beers 1570 º places 62 º 14:35 Fri 12/2/2011

Apparently much of my commentary was already covered during the absurdly long period of time I was constructing it...oh well. Maybe one day soon you’ll enjoy talking about the esoteric points of beer tasting as much as I seem to. Now I’ve worked up an appetite so it’s time to actually start drinking.

beers 5 º 14:58 Fri 12/2/2011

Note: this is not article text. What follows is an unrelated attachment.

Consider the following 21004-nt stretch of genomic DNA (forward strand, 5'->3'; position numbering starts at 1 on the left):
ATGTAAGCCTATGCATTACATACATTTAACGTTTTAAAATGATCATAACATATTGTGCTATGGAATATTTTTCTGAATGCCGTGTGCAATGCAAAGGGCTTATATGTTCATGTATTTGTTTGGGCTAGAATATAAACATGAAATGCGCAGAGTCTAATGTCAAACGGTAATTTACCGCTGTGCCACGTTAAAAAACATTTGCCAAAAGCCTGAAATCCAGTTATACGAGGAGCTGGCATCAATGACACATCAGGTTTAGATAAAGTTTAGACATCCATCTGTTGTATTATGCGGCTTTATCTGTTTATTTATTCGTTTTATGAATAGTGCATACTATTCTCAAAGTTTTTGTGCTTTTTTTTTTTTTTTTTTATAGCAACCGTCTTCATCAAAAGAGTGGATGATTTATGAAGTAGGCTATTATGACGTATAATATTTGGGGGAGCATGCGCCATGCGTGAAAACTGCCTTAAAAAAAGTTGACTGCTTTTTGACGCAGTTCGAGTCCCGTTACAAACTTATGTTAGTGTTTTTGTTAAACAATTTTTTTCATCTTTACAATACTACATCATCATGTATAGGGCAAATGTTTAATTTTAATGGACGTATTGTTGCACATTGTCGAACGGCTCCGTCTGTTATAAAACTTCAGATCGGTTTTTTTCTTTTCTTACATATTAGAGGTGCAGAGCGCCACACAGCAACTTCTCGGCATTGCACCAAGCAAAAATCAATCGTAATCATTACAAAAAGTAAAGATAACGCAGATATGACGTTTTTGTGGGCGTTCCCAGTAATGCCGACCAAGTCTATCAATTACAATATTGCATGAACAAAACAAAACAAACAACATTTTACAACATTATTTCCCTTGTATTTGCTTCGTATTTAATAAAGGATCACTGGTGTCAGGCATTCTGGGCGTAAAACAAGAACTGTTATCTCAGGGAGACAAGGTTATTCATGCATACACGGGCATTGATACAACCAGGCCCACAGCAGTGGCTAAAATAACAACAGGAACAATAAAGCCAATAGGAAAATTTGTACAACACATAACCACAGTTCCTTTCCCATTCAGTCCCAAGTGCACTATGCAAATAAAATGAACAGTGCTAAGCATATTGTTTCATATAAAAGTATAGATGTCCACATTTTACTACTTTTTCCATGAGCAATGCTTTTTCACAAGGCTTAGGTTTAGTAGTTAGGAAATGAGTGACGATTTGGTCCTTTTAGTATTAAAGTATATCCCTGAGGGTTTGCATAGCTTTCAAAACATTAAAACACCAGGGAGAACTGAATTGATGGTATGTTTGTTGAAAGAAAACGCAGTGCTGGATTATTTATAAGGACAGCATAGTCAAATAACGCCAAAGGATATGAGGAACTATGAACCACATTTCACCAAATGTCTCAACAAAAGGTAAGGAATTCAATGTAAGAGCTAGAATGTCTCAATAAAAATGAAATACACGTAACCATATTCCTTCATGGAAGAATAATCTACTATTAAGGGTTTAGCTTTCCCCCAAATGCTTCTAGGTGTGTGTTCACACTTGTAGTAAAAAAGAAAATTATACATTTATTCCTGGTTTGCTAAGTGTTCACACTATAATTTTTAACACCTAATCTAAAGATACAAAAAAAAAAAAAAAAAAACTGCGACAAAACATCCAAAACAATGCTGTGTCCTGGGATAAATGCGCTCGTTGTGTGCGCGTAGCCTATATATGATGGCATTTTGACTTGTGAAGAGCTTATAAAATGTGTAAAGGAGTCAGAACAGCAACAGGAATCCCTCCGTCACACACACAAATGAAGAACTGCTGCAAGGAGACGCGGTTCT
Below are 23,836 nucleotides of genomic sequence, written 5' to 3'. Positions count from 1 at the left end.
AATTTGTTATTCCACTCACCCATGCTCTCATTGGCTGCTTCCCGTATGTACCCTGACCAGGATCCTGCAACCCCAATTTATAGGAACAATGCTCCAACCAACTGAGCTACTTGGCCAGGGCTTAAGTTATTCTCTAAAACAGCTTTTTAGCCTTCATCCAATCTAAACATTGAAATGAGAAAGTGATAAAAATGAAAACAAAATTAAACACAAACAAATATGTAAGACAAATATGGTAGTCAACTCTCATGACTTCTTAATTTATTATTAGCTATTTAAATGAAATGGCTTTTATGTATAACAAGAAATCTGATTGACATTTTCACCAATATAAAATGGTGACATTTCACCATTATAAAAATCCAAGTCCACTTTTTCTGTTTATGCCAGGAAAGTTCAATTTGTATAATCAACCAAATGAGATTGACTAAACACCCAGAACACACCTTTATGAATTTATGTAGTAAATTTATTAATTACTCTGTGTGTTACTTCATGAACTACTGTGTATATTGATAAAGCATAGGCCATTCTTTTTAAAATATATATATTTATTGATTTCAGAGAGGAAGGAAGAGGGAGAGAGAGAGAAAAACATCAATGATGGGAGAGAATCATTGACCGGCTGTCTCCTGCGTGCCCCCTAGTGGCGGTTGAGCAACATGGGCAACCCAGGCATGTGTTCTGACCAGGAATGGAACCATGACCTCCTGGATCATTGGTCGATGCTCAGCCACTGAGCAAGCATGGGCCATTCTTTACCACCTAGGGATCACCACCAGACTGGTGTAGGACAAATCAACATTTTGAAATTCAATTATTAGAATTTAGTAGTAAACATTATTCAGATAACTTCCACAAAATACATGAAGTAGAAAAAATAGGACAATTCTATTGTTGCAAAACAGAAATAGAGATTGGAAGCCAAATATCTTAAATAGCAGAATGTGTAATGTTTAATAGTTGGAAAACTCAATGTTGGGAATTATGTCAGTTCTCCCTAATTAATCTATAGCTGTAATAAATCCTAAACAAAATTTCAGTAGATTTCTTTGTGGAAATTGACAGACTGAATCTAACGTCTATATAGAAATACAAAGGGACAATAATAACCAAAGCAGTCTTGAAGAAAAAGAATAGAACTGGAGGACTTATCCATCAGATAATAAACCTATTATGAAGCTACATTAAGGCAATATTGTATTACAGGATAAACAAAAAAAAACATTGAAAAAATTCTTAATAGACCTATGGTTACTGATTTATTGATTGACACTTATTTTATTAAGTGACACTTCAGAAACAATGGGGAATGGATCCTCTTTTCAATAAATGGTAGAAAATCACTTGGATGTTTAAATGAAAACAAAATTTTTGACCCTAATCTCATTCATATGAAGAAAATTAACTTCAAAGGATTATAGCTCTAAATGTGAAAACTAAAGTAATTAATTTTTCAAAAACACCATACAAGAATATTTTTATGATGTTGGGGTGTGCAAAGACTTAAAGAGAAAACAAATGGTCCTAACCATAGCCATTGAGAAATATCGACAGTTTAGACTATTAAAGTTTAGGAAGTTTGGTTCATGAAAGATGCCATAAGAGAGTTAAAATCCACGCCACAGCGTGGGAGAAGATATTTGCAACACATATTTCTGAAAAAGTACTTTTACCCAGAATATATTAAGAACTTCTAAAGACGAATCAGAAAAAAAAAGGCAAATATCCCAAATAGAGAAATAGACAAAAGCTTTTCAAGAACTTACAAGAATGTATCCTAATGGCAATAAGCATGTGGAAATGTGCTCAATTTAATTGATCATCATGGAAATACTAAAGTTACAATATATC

Whoa! I really appreciate the immediate and detailed responses. Yes Curly, I usually drink straight from bottle, and I had a feeling that was one of my problems. I will definitely go get some pint glasses after this. Bitterness is one of the things that throws me off as far as beer and wine goes. I think I tend towards slightly sweeter beers because I enjoy having a sweet aftertaste sitting in my mouth while waiting for the next sip. I can absolutely understand the acquiring of taste for beer. I remember in high school when I couldn’t stand the taste of beer and all I drank was vodka. Granted my first beer was Keystone which definitely made a bad impression. The local legend is that the county I lived in is the largest consumer of Keystone. Sad, I know. Recently I started going to a liquor store that opened up in my city called Spec’s(only locations in Texas, our alcohol "supermarket"), which has more beers than anywhere else around here. I’ve gone crazy with trying new beers recently, so much so that a clerk there jokingly called me an alcoholic(I am! haha).